United States District Court, W.D. Michigan, Southern Division
PHILLIP J. GREEN United States Magistrate Judge
a civil rights action brought by a state prisoner pursuant to
42 U.S.C. § 1983. Plaintiff is an inmate at the Carson
City Correctional Facility. (ECF No. 111). His complaint
arises out of conditions of his confinement at the Michigan
Reformatory from October 29, 2015, through November 23, 2015,
and at the Bellamy Creek Correctional Facility from November
24, 2015, through July 12, 2016. Plaintiff is dissatisfied
with the decisions of medical professionals regarding how
frequently he can obtain refills of an inhaler that has been
prescribed and provided as treatment for his asthma and
cardiopulmonary disease (COPD).
filed this lawsuit on August 29, 2016. The defendants are
divided into two groups. The first group of defendants is
Corizon Health, Incorporated (Corizon) and its employees
Nurse Practitioners Corey Grahn and Andrea Lindhout
(collectively referred to as the Corizon defendants). The
second group of defendants (collectively referred to as the
MDOC defendants) is comprised of employees of the Michigan
Department of Corrections: Registered Nurse Lindsey Taylor,
Registered Nurse R. Harbaugh, Corrections Officer Burch,
Registered Nurse Diana Whitelock, Registered Nurse S.
Gregurek, Corrections Officer Nixon, Registered Nurse S.
Buskirk, Registered Nurse Kevin Corning, Registered Nurse
Joshua Langdon, Michigan Reformatory's Health Unit
Manager Bryan Deeren, Registered Nurse and Clinical
Administrative Assistant of the Southern Region Health Care
Administration Laura Kinder, and Manager of the MDOC's
Grievance Section of the Office of Legal Affairs Richard
matter is before the Court on a series of motions: the MDOC
defendants' motion for a stay of discovery (ECF No. 61),
the motion by the Corizon defendants to compel discovery (ECF
No. 66), plaintiff's motion to strike the MDOC
defendants' motion for a stay of discovery (ECF No. 71),
plaintiff's motion for a protective order (ECF No. 72),
plaintiff's motion to strike defendants' brief (ECF
No. 77), plaintiff's motion to quash a subpoena, for
sanctions, and request for an extension of time to file a
motion (ECF No. 80), plaintiff's motion to compel against
the Corizon defendants (ECF No. 90), plaintiff's motion
to enforce subpoenas and for an extension of time to file a
response to the MDOC defendants' motion for summary
judgment (ECF No. 95), and a motion by the Corizon defendants
for an extension of their deadline for filing a motion for
summary judgment (ECF No. 103).
review, the motion to stay discovery (ECF No. 71), the motion
to strike (ECF No. 77), the motion to extend time (ECF No.
80), and the motion to enforce subpoenas and to extend time
(ECF No. 95) will be denied. The Corizon defendants'
motion to compel (ECF No. 66) will be granted and plaintiff
will be ordered to sign the release for the MDOC's
records. Other motions (ECF No. 61, 72, 90, 103) will be
granted in part and denied in part as specified herein.
MDOC Defendants' Motion for Protective Order
MDOC defendants filed a motion for summary judgment based on
the affirmative defense provided by 42 U.S.C. §
1997e(a). Under the paragraph 2(c) of the Court's case
management order (ECF No. 22, PageID.109), discovery against
the MDOC defendants was limited to the issue of exhaustion of
administrative remedies. The discovery sought by plaintiff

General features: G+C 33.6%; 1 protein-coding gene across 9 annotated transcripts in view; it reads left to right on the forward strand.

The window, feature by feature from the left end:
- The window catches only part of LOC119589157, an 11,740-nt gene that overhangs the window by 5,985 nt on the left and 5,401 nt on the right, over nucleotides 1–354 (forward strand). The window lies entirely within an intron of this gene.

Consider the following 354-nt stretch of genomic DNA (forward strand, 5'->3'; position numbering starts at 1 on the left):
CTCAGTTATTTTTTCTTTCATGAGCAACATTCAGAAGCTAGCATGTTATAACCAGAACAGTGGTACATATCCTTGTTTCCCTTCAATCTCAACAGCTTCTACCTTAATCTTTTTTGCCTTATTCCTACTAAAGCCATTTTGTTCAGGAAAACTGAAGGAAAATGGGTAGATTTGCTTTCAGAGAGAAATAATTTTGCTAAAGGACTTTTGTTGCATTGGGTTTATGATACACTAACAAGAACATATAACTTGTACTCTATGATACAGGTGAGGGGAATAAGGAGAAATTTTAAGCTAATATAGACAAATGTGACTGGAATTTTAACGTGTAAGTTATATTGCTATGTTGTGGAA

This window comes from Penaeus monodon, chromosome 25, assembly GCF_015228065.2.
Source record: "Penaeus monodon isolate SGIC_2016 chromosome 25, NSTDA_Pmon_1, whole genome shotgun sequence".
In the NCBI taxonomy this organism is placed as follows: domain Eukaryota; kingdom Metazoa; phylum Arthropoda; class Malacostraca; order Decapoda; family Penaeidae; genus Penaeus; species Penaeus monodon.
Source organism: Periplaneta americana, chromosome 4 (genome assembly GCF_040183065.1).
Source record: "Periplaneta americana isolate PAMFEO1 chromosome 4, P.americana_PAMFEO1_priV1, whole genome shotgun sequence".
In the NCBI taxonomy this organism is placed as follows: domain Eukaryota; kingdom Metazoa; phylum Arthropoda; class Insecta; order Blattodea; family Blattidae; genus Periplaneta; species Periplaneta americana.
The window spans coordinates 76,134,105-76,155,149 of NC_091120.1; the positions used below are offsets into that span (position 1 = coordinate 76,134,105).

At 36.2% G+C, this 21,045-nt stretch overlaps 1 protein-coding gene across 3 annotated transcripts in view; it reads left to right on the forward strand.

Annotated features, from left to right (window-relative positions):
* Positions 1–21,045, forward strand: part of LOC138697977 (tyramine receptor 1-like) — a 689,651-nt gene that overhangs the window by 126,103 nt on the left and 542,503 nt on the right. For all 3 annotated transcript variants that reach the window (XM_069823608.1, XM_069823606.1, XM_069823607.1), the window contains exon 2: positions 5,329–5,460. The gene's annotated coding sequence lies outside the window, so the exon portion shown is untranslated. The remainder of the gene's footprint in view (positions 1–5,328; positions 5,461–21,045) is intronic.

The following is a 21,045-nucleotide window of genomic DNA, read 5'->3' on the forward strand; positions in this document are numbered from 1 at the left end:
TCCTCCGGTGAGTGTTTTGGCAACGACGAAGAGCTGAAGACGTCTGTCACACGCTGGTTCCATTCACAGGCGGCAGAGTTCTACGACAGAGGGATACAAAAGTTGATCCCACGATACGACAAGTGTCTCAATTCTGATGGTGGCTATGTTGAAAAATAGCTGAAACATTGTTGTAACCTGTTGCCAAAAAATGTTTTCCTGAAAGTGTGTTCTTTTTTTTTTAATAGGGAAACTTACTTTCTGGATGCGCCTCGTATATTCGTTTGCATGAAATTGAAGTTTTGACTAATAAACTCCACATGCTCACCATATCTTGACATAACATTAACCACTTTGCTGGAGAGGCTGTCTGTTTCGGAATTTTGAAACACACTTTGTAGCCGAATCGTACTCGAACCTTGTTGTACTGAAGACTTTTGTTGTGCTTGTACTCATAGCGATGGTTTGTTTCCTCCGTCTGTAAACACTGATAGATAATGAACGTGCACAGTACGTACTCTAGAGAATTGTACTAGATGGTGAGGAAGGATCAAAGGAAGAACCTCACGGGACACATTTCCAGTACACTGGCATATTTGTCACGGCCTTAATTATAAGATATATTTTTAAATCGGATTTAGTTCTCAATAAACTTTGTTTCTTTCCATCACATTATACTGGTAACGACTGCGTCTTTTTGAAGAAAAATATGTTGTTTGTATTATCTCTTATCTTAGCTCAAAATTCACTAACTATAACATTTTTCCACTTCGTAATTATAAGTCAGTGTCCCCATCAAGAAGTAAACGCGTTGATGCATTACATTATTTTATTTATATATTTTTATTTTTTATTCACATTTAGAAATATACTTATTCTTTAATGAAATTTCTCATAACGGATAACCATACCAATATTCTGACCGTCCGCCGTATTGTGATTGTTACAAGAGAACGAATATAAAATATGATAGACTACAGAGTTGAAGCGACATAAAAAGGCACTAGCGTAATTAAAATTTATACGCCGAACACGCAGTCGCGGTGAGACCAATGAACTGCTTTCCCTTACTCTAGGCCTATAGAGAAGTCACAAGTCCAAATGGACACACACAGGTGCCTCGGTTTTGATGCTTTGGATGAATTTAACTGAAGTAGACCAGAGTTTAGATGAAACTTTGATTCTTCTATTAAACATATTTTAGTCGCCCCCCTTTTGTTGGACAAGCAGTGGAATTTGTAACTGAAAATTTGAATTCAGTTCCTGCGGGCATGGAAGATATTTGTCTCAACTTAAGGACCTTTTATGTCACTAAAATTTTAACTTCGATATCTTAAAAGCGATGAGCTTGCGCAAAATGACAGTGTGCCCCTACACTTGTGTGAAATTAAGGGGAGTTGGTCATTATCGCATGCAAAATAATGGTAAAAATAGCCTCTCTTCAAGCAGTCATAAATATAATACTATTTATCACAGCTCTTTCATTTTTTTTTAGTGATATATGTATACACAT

(see ECF No. 62-1, PageID.646, PageID.646-48) was
not limited to the issue of exhaustion of administrative
remedies on the claims at issue in this lawsuit. The MDOC
defendants' motion for a protective order (ECF No. 61)
will be granted in part and denied in part. The motion will
be granted to the extent that the Court will continue to
enforce the case management order's limitation of
discovery against the MDOC defendants to the issue of
exhaustion of administrative remedies and the time period for
conducting such discovery has passed.
Plaintiff's Motions to Strike
March 31, 2017, plaintiff filed a motion to strike the MDOC
defendants' motion for a protective order (ECF No. 71)
and a motion to strike a “[b]rief filed by the MDOC
Defendants responding to Plaintiff's motion for a
protective order against the Corizon Defendants” (ECF
No. 77). Upon review, plaintiff's motions to strike will
be denied for multiple reasons. First, the Court has
determined that the MDOC defendants are entitled to a
the challenged motion and brief are not pleadings under Rule
7(a) and plaintiff has not established grounds for striking
those documents under Rule 12(f). See Fed. R. Civ.
P. 7(a), 12(f); see also Lucas v. JBS Plainwell,
Inc., No. 1:11-cv-302, 2011 WL 5408843, at *1 (W.D.
Mich. Nov. 8, 2011).
plaintiff's argument that the documents “should be
stricken from the record because their lawyer has not been
given leave of court to make an appearance” (ECF No.
78, PageID.749) is frivolous. Defendants' attorney did
not require leave of Court to make an appearance. Defendants
can be represented by more than one attorney.
Local Civil Rule 7.1(d) is an attempt to help the Court deal
with the proliferation of non-dispositive civil motion
practice - a problem that is well-illustrated by this case.
Rule 7.1(d) is designed to force the moving party to
ascertain whether the motion will be opposed, confer in a
good faith effort to resolve the dispute, and to provide the
Court with a separately filed certificate in writing
“setting forth in detail the efforts of the moving
party to comply with the obligation created by this
rule.” W.D. Mich. LCivR 7.1(d). It is patent that Rule
7.1(d) was not intended to exacerbate the existing problem by
creating opportunities for another yet layer of motions based
on assertions that a movant's certification was